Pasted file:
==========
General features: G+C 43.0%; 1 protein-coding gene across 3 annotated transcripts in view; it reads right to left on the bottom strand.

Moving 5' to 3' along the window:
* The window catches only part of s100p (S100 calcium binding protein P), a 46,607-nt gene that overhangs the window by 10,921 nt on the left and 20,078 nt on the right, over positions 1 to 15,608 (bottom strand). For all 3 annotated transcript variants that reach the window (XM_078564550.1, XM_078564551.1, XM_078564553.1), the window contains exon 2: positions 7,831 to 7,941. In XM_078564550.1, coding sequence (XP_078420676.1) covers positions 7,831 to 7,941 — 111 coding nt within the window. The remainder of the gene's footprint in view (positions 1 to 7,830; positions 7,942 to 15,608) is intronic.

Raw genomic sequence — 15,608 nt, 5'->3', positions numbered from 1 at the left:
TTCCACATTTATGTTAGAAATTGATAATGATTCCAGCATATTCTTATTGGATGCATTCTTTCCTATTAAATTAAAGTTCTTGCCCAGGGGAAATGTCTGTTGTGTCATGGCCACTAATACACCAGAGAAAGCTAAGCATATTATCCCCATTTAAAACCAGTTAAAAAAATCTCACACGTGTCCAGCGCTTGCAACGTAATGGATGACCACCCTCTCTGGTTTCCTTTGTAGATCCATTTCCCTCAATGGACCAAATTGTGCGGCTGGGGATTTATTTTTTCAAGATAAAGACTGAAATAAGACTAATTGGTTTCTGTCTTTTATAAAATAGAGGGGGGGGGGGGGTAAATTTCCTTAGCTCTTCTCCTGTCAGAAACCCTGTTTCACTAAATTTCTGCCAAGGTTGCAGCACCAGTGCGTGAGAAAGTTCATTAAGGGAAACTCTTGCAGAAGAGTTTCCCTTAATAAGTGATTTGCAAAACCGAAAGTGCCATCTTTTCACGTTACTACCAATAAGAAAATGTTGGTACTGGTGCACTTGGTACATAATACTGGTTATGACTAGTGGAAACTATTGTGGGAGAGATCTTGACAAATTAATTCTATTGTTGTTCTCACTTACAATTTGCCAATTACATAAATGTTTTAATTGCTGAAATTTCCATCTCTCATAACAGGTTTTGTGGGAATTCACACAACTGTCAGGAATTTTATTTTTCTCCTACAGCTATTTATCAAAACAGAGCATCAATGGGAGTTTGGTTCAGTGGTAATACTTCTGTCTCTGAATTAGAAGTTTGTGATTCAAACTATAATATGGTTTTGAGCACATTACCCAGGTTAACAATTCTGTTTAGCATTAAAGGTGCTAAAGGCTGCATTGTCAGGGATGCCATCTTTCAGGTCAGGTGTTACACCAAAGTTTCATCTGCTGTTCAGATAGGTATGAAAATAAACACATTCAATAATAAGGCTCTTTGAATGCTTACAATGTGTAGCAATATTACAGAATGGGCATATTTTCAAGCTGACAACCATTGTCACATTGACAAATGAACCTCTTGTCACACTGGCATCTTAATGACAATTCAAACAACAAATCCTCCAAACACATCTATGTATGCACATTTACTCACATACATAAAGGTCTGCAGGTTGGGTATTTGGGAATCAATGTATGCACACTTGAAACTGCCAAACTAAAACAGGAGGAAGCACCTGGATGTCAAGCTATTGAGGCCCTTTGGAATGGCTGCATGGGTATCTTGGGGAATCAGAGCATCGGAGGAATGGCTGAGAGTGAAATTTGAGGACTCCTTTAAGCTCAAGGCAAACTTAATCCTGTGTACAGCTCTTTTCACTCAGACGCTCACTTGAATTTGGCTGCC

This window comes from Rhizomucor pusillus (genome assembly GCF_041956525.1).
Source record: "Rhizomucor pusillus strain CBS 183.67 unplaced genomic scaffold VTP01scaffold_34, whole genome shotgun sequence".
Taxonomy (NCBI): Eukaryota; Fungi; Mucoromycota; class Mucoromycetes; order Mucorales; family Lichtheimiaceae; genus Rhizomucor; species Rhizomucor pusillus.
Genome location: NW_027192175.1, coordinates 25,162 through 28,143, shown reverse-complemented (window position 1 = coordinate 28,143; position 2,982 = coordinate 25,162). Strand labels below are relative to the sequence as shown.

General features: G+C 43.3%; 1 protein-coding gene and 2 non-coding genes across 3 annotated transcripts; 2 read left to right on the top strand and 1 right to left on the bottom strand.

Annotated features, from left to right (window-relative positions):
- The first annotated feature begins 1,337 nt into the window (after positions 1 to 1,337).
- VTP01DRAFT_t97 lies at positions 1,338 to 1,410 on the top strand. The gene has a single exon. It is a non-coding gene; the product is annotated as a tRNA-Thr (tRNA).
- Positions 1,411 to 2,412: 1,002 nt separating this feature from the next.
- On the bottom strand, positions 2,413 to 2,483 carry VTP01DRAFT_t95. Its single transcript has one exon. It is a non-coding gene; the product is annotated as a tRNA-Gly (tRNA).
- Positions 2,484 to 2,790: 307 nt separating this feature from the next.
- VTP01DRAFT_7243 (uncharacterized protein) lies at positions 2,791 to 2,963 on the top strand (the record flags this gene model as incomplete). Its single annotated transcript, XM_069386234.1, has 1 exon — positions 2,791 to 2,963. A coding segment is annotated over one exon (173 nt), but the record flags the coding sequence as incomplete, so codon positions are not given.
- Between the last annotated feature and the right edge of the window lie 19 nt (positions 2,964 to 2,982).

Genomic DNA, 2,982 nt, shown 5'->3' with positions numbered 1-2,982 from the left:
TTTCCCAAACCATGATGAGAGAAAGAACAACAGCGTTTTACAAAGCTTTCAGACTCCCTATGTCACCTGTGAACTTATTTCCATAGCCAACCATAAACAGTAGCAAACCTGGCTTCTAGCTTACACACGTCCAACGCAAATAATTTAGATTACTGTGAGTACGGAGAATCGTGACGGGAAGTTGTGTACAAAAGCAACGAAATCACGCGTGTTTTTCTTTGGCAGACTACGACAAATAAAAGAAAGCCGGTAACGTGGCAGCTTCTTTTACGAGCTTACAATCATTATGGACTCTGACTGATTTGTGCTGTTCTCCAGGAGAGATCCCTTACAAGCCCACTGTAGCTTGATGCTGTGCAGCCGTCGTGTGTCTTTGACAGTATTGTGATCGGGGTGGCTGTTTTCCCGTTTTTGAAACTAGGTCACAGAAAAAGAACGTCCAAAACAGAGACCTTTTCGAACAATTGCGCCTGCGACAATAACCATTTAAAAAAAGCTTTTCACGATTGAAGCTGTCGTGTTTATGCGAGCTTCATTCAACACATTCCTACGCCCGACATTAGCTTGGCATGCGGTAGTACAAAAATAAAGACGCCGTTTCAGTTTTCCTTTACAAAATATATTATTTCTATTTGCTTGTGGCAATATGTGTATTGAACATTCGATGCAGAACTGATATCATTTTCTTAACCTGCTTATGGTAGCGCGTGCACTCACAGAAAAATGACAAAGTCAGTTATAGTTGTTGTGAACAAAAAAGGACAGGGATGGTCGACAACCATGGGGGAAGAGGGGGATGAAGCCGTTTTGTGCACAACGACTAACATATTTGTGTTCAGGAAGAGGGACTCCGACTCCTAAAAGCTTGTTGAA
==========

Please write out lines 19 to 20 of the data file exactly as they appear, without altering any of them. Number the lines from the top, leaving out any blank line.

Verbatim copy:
Genomic DNA, 2,982 nt, shown 5'->3' with positions numbered 1-2,982 from the left:
TTTCCCAAACCATGATGAGAGAAAGAACAACAGCGTTTTACAAAGCTTTCAGACTCCCTATGTCACCTGTGAACTTATTTCCATAGCCAACCATAAACAGTAGCAAACCTGGCTTCTAGCTTACACACGTCCAACGCAAATAATTTAGATTACTGTGAGTACGGAGAATCGTGACGGGAAGTTGTGTACAAAAGCAACGAAATCACGCGTGTTTTTCTTTGGCAGACTACGACAAATAAAAGAAAGCCGGTAACGTGGCAGCTTCTTTTACGAGCTTACAATCATTATGGACTCTGACTGATTTGTGCTGTTCTCCAGGAGAGATCCCTTACAAGCCCACTGTAGCTTGATGCTGTGCAGCCGTCGTGTGTCTTTGACAGTATTGTGATCGGGGTGGCTGTTTTCCCGTTTTTGAAACTAGGTCACAGAAAAAGAACGTCCAAAACAGAGACCTTTTCGAACAATTGCGCCTGCGACAATAACCATTTAAAAAAAGCTTTTCACGATTGAAGCTGTCGTGTTTATGCGAGCTTCATTCAACACATTCCTACGCCCGACATTAGCTTGGCATGCGGTAGTACAAAAATAAAGACGCCGTTTCAGTTTTCCTTTACAAAATATATTATTTCTATTTGCTTGTGGCAATATGTGTATTGAACATTCGATGCAGAACTGATATCATTTTCTTAACCTGCTTATGGTAGCGCGTGCACTCACAGAAAAATGACAAAGTCAGTTATAGTTGTTGTGAACAAAAAAGGACAGGGATGGTCGACAACCATGGGGGAAGAGGGGGATGAAGCCGTTTTGTGCACAACGACTAACATATTTGTGTTCAGGAAGAGGGACTCCGACTCCTAAAAGCTTGTTGAA